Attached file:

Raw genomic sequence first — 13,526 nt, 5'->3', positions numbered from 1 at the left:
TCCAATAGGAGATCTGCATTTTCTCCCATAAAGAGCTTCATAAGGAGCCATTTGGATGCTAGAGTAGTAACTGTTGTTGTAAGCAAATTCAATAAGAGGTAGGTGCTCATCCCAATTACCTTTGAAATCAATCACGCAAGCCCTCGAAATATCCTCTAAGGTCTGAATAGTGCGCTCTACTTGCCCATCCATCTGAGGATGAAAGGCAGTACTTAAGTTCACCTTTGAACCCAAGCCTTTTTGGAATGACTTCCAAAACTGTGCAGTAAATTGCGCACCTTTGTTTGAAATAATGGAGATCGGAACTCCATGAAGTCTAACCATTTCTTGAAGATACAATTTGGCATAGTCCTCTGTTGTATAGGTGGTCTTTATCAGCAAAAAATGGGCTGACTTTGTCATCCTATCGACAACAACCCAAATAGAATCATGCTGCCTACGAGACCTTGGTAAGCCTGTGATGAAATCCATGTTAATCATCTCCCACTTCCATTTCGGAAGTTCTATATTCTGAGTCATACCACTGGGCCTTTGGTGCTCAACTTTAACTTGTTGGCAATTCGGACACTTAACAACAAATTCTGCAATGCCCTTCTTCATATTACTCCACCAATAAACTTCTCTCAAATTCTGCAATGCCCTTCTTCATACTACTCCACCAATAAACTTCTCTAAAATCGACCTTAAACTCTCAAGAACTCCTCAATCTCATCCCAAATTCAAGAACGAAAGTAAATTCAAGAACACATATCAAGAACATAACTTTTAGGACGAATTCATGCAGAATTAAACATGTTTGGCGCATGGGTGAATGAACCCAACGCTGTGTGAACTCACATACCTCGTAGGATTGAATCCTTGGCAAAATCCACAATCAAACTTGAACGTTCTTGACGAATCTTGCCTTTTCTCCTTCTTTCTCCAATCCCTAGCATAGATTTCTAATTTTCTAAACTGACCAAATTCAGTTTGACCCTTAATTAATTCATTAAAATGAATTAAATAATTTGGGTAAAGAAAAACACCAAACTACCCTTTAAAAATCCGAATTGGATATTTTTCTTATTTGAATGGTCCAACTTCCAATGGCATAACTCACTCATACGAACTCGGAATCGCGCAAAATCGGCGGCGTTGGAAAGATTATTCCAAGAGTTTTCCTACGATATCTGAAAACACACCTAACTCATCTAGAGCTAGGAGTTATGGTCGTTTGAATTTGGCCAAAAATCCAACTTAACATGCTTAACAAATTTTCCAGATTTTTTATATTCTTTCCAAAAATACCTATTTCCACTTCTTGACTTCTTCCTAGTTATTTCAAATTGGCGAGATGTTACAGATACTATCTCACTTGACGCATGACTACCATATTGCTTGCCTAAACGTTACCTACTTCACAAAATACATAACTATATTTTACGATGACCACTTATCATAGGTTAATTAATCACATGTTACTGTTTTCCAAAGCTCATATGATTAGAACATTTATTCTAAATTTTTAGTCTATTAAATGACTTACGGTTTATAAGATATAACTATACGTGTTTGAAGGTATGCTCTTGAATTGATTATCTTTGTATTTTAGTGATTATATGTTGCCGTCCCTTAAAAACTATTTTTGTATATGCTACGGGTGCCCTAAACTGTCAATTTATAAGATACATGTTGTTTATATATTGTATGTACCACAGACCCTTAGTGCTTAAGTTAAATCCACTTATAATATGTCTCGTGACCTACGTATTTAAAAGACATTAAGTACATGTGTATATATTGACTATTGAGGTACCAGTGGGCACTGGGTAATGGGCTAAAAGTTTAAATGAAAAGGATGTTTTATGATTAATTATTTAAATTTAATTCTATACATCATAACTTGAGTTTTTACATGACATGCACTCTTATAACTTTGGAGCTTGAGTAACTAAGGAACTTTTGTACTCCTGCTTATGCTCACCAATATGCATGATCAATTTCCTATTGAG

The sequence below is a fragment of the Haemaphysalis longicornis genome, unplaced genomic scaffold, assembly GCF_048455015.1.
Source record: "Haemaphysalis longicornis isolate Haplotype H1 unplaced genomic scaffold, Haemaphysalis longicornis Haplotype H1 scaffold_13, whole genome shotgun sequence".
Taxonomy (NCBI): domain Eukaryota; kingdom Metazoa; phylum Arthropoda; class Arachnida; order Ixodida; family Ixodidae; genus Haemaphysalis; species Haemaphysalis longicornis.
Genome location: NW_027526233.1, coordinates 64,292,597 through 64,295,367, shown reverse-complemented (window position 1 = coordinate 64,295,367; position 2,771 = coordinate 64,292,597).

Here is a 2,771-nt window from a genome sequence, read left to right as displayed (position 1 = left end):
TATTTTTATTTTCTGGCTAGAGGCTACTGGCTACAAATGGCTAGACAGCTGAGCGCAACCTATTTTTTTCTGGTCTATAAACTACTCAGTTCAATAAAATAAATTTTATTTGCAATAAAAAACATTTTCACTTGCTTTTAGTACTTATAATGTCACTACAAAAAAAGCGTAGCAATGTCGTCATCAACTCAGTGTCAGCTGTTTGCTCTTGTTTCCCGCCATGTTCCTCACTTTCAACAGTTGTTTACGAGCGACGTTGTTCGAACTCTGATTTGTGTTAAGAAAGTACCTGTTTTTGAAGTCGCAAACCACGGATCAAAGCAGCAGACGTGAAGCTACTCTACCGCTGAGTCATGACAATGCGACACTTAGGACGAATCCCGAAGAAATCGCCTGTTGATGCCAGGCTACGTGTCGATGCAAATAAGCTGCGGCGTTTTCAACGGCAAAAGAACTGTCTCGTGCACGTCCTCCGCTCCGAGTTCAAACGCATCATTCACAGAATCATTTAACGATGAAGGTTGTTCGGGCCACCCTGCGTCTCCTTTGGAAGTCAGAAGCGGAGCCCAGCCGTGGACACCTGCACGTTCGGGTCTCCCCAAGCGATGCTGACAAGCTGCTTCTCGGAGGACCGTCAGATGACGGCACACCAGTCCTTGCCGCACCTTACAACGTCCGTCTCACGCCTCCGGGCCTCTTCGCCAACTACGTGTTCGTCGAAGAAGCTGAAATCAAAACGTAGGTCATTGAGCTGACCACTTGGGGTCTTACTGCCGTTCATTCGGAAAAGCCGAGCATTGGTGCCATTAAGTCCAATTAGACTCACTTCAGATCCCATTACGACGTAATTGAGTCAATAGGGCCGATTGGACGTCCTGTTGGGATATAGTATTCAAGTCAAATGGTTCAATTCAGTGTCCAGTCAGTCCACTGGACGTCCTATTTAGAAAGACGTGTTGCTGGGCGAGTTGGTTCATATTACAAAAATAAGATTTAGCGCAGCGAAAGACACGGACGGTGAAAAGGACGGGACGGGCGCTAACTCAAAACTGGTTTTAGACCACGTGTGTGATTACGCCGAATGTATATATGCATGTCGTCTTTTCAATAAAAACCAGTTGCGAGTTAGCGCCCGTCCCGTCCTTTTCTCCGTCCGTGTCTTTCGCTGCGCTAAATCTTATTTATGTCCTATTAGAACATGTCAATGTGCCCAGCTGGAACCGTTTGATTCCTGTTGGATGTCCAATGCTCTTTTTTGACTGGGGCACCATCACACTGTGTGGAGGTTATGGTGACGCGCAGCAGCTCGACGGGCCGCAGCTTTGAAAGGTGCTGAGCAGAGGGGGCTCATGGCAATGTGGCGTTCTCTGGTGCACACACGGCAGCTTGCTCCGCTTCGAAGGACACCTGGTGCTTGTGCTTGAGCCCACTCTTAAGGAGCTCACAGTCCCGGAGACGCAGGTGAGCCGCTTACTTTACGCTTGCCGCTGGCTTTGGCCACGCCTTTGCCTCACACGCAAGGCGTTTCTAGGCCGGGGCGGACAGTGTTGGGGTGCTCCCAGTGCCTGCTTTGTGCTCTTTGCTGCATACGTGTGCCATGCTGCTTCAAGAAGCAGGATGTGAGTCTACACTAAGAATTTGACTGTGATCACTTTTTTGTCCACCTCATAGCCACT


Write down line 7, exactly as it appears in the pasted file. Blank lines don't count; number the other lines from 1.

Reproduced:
Here is a 2,771-nt window from a genome sequence, read left to right as displayed (position 1 = left end):